Better late than never, right? With all of the chaos of starting the mission tour this week, I completely forgot to post this video to the blog. My apologies to all, hopefully you haven’t been waiting around to hear the decision!

Anyway, the vote passed among the six OFM provinces of the United States, and we’re looking forward to our future together. More details certainly to come, but thank you for your prayers and be sure to continue to pray for us!

As the world changes, so too does religious life. 150 years ago, there were thousands of women and men religious in the United States running schools, hospitals, orphanages, and centers for the poor. The significance of women religious in particular was so great in founding this country that Congress actually thanked them some years back.

Now, they represent but a remnant of their past glory. Even more than men’s religious groups, women’s religious groups have diminished almost out of existence. It would be very easy to say that there is no future for such groups.

At least, “no future” for the way that they operate today. That was the theme of this weekend’s talk by Sr. Carol Zinn, SSJ at the gathering of the Poor Handmaids of Jesus motherhouse. Honoring the Poor Handmaids on their 150th anniversary in the United States, she recounted their past and their great accomplishments, how they were among the tremendous labor force of the Catholic Church to build institutions and evangelize the new world. Their thousands were necessary to do the work of God. But not so much now, she said. Looking to the future, she turned their sorrow of diminishment into something for the future: “When the Church needed a labor force, we provided it. We served as teachers and nurses and founders when there was no one else to do it. But now, the world and Church have those things and does not need that from us. Rather, what it needs us to be is the leaven, the agent that inspires and lifts the already-working institutions. That is our role for the future.”

Sr. Carol went on to remind the sisters that religious institutions have often gone through cycles of growth, death, and rebirth over their histories. Every three hundred years, she said, a movement needs to either transform or die. We are at that point now. What will we do?

Her response spoke very true to my own experience of religious life. She told us that gone are the days when we could define ourselves narrowly by what we do and people would be attracted to that. Among other reasons, one of the greatest reasons for decline in religious life came at the Second Vatican Council (and no, not because Vatican II is a bad council… ugh) when it insisted on the primacy of baptism and the universal call to holiness. Now, one did not need to be a brother or sister to be holy; now, one did not need to take final vows to teach, care for the poor, help the sick, or do extraordinary work. In the case of women, it was also at this time that women across the world began to break the barriers of the workplace, able to do incredible work and be taken seriously even without the backing of a religious order. The greatest decline in religious life came not because of some theological reason or because of lack of faith, but because people began to realize that they could do almost anything a brother or sister could do… and still have a family. If a religious order is simply a workforce, why would someone go through all of the troubles and sacrifices when they could do the work anyway?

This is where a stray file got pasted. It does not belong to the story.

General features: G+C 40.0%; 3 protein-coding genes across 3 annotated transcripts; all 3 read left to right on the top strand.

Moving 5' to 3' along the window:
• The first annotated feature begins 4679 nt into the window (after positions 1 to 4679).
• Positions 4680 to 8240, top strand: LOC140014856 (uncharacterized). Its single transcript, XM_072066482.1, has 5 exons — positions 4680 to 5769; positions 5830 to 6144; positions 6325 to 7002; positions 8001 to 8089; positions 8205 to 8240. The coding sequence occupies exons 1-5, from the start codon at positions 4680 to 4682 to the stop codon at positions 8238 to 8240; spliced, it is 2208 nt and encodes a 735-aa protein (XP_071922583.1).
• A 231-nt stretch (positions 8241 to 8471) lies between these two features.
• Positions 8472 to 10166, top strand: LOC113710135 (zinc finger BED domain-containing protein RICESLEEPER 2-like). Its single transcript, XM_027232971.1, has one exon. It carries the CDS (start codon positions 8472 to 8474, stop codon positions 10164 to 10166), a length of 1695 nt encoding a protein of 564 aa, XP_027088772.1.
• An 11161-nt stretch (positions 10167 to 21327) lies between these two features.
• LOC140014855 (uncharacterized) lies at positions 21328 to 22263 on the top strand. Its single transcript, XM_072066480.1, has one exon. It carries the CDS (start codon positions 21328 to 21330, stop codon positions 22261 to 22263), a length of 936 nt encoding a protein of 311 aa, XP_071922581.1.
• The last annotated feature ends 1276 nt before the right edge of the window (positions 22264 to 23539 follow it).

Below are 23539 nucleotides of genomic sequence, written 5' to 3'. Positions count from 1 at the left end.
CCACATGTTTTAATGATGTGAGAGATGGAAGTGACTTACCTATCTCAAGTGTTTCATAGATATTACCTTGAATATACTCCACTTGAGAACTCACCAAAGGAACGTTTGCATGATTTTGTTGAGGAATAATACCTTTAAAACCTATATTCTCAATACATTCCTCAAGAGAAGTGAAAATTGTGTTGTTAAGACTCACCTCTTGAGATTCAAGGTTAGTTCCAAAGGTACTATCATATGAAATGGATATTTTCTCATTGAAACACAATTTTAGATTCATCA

This is the shift that religious life needs to make if it wants to survive: rather than defining itself by the work that it does, it needs to focus on the life that it lives. No matter how robust its ministry may be, a religious community is first and foremost a brotherhood/sisterhood of people wanting to live the Gospel in prayer and humility. What defines religious life is the life together. It is only from that life with God and each other that any ministry makes sense; it is only from that life with God and each other than anyone will want to join us.

For me, this is what we need to (re)claim if we want to have a future. As important as ministry is—and it is critical to this life—it must always be seen as the fruit of our life rather than the substance. People join us not because of what we do but because they are seeking an intentional community to live the Gospel. They join us for intimacy and support, for inspiration and foundation.

And we need to give it to them. Too often, in my experience, our houses are not houses of prayer—they are domiciles for workers, barracks for priests. This is not enough. We need to make sharing meals with one another a priority. Common prayer a necessity. Routine faith sharing, recreation, spiritual nourishment, and times to just be together are not luxuries, they are the very things on which our life rests.

For me, that is where the future of religious life lies: in communities that are so filled with love and support of one another and the Gospel that they cannot help but go out and spread it to the whole world. If that is our focus, religious life will absolutely have a future.